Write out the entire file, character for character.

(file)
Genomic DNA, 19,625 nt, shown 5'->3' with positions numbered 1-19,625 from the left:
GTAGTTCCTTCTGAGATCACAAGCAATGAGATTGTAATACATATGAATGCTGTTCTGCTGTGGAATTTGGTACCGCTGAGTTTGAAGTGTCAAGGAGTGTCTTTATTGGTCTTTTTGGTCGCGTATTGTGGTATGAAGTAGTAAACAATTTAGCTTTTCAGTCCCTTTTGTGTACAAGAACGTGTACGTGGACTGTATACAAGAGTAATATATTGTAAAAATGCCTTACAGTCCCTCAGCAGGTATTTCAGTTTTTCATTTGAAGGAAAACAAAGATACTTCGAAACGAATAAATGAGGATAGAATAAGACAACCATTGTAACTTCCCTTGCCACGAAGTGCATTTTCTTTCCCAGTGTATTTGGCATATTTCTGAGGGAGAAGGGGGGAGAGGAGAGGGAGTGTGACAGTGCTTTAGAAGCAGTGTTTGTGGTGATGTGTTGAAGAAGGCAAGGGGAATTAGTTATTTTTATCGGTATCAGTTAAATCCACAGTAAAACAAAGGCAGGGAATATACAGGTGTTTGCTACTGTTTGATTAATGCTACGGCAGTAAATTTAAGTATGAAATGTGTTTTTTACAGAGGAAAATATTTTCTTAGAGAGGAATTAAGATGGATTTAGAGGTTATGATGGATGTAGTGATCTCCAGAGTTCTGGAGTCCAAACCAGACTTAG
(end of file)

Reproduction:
Genomic DNA, 19,625 nt, shown 5'->3' with positions numbered 1-19,625 from the left:
GTAGTTCCTTCTGAGATCACAAGCAATGAGATTGTAATACATATGAATGCTGTTCTGCTGTGGAATTTGGTACCGCTGAGTTTGAAGTGTCAAGGAGTGTCTTTATTGGTCTTTTTGGTCGCGTATTGTGGTATGAAGTAGTAAACAATTTAGCTTTTCAGTCCCTTTTGTGTACAAGAACGTGTACGTGGACTGTATACAAGAGTAATATATTGTAAAAATGCCTTACAGTCCCTCAGCAGGTATTTCAGTTTTTCATTTGAAGGAAAACAAAGATACTTCGAAACGAATAAATGAGGATAGAATAAGACAACCATTGTAACTTCCCTTGCCACGAAGTGCATTTTCTTTCCCAGTGTATTTGGCATATTTCTGAGGGAGAAGGGGGGAGAGGAGAGGGAGTGTGACAGTGCTTTAGAAGCAGTGTTTGTGGTGATGTGTTGAAGAAGGCAAGGGGAATTAGTTATTTTTATCGGTATCAGTTAAATCCACAGTAAAACAAAGGCAGGGAATATACAGGTGTTTGCTACTGTTTGATTAATGCTACGGCAGTAAATTTAAGTATGAAATGTGTTTTTTACAGAGGAAAATATTTTCTTAGAGAGGAATTAAGATGGATTTAGAGGTTATGATGGATGTAGTGATCTCCAGAGTTCTGGAGTCCAAACCAGACTTAG